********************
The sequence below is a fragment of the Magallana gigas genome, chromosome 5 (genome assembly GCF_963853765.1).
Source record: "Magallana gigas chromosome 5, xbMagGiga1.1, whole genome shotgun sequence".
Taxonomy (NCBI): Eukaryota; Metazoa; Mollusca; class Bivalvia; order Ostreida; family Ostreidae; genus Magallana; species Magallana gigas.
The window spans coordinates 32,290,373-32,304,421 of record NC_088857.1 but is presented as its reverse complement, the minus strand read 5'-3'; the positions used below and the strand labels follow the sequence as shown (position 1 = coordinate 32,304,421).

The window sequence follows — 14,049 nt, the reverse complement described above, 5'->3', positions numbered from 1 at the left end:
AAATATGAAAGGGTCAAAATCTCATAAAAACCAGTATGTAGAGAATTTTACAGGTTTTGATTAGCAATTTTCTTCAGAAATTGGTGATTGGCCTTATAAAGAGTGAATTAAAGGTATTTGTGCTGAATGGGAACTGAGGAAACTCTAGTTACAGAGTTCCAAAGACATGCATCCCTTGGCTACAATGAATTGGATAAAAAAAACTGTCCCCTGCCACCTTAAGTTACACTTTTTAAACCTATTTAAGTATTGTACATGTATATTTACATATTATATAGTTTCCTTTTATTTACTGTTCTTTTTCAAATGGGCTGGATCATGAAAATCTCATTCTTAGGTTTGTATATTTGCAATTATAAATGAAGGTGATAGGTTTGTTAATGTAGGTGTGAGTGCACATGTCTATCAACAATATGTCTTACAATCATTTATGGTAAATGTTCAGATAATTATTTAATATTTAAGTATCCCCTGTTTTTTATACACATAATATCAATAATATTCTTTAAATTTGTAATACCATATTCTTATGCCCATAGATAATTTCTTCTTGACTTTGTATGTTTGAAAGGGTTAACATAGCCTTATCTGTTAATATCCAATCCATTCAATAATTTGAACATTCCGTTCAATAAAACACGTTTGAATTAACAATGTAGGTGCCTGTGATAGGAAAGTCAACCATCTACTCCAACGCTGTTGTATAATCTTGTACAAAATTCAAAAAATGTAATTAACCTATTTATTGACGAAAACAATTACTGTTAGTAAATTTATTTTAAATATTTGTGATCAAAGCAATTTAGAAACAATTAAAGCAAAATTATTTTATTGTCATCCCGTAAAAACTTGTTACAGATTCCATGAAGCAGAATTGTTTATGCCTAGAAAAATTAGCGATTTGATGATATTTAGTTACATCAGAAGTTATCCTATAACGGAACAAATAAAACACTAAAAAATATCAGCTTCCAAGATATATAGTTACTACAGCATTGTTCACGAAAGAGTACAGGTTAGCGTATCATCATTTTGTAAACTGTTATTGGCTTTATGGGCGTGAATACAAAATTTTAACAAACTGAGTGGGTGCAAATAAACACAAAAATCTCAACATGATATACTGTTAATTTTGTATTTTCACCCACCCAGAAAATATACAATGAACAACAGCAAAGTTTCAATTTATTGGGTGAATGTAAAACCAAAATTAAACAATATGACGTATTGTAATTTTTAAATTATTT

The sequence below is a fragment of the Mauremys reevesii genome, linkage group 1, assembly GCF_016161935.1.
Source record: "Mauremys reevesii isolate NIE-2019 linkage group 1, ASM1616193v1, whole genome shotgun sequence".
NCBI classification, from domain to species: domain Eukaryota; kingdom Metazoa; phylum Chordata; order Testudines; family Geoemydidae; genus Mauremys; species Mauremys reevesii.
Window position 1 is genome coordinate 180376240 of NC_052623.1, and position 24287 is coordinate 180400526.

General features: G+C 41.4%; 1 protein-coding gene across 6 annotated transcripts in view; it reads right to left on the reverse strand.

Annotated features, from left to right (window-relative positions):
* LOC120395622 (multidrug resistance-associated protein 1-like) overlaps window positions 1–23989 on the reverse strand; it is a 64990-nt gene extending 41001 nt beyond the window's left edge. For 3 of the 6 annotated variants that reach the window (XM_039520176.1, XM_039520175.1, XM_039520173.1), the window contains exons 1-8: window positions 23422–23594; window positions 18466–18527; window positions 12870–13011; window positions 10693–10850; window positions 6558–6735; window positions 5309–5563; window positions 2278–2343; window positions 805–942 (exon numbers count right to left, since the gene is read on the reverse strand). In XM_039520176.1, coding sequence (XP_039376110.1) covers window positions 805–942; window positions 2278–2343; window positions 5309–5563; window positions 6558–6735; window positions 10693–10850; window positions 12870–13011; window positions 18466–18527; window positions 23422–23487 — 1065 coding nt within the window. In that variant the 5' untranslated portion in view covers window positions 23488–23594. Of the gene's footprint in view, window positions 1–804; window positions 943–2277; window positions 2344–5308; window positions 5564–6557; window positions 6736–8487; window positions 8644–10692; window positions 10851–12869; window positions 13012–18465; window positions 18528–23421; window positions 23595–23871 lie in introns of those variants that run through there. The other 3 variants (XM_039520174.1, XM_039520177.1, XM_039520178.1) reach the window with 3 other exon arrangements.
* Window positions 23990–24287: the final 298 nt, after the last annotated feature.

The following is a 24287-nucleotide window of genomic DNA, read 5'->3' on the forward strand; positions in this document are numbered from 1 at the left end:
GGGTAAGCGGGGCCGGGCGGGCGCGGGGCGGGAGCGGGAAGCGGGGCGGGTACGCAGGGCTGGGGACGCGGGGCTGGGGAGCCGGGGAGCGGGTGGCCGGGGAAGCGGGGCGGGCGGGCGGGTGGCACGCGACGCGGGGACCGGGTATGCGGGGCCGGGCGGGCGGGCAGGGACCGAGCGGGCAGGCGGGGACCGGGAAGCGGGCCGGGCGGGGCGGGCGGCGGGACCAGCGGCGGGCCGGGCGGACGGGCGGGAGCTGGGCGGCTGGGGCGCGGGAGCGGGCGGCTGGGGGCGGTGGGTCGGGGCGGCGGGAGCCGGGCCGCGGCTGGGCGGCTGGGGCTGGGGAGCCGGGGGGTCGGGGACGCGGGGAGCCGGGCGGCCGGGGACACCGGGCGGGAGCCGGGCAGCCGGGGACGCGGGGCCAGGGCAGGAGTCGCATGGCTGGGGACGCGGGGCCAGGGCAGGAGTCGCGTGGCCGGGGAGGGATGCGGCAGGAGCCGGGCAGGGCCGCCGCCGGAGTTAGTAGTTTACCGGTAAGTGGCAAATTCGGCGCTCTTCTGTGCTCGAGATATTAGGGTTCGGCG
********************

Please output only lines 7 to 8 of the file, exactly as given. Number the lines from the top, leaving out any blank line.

The sequence below is a fragment of the Mauremys reevesii genome, linkage group 1, assembly GCF_016161935.1.
Source record: "Mauremys reevesii isolate NIE-2019 linkage group 1, ASM1616193v1, whole genome shotgun sequence".